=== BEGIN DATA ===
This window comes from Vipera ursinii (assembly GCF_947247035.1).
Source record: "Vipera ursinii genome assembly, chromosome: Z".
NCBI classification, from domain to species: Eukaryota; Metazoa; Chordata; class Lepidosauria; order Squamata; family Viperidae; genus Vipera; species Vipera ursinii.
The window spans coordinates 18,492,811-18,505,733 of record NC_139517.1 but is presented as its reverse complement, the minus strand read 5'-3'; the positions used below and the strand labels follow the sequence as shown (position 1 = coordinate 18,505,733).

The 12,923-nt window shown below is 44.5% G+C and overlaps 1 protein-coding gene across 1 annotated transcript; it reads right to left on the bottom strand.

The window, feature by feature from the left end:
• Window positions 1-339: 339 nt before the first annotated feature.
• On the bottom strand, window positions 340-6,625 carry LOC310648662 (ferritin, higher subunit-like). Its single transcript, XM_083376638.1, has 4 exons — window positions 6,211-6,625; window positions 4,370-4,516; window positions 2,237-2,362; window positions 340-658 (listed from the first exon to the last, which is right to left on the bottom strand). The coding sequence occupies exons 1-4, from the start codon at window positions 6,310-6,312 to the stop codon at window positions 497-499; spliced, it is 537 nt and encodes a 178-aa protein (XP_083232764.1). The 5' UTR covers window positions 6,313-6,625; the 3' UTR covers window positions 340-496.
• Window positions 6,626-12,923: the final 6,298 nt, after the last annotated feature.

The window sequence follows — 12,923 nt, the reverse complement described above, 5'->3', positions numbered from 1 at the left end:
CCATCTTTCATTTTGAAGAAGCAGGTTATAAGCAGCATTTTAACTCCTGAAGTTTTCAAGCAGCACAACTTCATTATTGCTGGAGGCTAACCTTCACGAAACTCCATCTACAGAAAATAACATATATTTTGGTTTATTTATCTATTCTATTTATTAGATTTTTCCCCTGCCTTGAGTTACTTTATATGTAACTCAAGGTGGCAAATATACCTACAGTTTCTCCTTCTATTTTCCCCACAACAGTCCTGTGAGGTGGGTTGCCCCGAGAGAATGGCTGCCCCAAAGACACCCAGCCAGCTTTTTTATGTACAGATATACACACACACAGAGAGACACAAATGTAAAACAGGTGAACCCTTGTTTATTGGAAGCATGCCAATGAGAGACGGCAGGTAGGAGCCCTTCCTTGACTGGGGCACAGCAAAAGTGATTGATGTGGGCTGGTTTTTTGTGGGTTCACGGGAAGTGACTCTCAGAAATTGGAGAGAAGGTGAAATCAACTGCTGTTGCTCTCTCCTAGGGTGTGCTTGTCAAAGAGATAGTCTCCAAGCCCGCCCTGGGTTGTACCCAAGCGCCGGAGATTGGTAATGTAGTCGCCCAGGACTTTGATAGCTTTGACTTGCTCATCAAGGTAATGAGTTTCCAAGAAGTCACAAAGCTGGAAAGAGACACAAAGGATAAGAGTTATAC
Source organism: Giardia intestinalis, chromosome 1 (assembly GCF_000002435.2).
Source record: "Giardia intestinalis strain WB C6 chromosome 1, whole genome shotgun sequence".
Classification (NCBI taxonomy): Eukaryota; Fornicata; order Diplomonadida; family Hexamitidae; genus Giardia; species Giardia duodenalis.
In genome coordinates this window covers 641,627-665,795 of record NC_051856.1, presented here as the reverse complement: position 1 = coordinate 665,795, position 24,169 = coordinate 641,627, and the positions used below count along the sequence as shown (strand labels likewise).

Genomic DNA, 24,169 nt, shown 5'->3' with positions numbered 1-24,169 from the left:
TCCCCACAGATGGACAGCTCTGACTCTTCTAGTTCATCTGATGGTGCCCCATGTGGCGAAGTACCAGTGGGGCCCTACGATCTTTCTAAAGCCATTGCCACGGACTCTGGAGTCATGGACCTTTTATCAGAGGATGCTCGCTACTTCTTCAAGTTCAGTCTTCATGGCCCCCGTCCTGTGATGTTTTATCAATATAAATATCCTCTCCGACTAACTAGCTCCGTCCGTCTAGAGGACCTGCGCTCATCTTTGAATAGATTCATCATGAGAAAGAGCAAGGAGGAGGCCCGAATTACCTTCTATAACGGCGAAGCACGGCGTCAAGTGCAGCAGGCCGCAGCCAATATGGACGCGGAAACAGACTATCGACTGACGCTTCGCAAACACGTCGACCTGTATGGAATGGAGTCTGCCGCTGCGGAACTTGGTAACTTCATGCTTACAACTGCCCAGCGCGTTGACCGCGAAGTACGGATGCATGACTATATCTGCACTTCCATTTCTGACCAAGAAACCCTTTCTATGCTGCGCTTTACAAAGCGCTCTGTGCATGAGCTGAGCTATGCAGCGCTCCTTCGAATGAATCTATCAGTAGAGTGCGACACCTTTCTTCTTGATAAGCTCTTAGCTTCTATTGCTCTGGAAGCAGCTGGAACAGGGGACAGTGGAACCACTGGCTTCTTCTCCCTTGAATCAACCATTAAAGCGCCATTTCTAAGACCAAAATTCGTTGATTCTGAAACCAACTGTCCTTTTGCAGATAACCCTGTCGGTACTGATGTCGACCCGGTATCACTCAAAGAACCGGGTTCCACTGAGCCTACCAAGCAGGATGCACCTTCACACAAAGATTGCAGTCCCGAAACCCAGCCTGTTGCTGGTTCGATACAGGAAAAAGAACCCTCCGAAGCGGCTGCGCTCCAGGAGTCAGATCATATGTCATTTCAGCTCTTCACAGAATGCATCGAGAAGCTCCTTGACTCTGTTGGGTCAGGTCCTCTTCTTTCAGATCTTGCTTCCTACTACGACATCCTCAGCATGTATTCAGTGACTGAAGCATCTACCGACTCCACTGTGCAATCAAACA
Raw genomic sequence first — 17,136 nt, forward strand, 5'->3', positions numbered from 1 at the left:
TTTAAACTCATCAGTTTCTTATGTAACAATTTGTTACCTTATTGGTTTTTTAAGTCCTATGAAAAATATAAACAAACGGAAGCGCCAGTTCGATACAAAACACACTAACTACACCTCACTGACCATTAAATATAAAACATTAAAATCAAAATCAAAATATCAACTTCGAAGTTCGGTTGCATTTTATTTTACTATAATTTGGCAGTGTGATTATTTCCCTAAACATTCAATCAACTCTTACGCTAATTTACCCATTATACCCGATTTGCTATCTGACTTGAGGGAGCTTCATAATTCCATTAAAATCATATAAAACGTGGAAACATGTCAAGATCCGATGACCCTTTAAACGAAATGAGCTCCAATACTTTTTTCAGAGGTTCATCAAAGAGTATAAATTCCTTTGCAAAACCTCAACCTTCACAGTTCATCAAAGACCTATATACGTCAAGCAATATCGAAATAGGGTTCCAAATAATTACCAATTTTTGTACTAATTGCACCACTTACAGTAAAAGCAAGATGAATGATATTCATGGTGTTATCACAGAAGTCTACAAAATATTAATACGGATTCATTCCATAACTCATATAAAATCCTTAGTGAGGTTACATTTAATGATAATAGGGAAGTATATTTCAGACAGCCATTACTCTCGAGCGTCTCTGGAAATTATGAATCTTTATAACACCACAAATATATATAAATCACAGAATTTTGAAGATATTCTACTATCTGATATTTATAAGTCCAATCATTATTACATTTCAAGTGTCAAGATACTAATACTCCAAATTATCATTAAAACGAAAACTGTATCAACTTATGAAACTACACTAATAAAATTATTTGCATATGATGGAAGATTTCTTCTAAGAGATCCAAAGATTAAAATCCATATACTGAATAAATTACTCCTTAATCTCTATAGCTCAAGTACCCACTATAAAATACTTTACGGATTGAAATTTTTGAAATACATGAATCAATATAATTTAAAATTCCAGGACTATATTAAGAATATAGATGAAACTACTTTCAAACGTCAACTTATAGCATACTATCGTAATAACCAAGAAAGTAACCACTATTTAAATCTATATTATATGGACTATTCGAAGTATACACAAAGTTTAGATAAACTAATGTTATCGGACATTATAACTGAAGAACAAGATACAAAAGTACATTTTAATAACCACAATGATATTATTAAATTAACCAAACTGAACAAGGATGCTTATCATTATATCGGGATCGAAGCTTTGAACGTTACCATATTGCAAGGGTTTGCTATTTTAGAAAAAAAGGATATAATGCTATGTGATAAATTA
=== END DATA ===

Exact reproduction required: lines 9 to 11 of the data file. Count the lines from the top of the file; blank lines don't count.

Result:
• Window positions 6,626-12,923: the final 6,298 nt, after the last annotated feature.

The window sequence follows — 12,923 nt, the reverse complement described above, 5'->3', positions numbered from 1 at the left end:
CCATCTTTCATTTTGAAGAAGCAGGTTATAAGCAGCATTTTAACTCCTGAAGTTTTCAAGCAGCACAACTTCATTATTGCTGGAGGCTAACCTTCACGAAACTCCATCTACAGAAAATAACATATATTTTGGTTTATTTATCTATTCTATTTATTAGATTTTTCCCCTGCCTTGAGTTACTTTATATGTAACTCAAGGTGGCAAATATACCTACAGTTTCTCCTTCTATTTTCCCCACAACAGTCCTGTGAGGTGGGTTGCCCCGAGAGAATGGCTGCCCCAAAGACACCCAGCCAGCTTTTTTATGTACAGATATACACACACACAGAGAGACACAAATGTAAAACAGGTGAACCCTTGTTTATTGGAAGCATGCCAATGAGAGACGGCAGGTAGGAGCCCTTCCTTGACTGGGGCACAGCAAAAGTGATTGATGTGGGCTGGTTTTTTGTGGGTTCACGGGAAGTGACTCTCAGAAATTGGAGAGAAGGTGAAATCAACTGCTGTTGCTCTCTCCTAGGGTGTGCTTGTCAAAGAGATAGTCTCCAAGCCCGCCCTGGGTTGTACCCAAGCGCCGGAGATTGGTAATGTAGTCGCCCAGGACTTTGATAGCTTTGACTTGCTCATCAAGGTAATGAGTTTCCAAGAAGTCACAAAGCTGGAAAGAGACACAAAGGATAAGAGTTATAC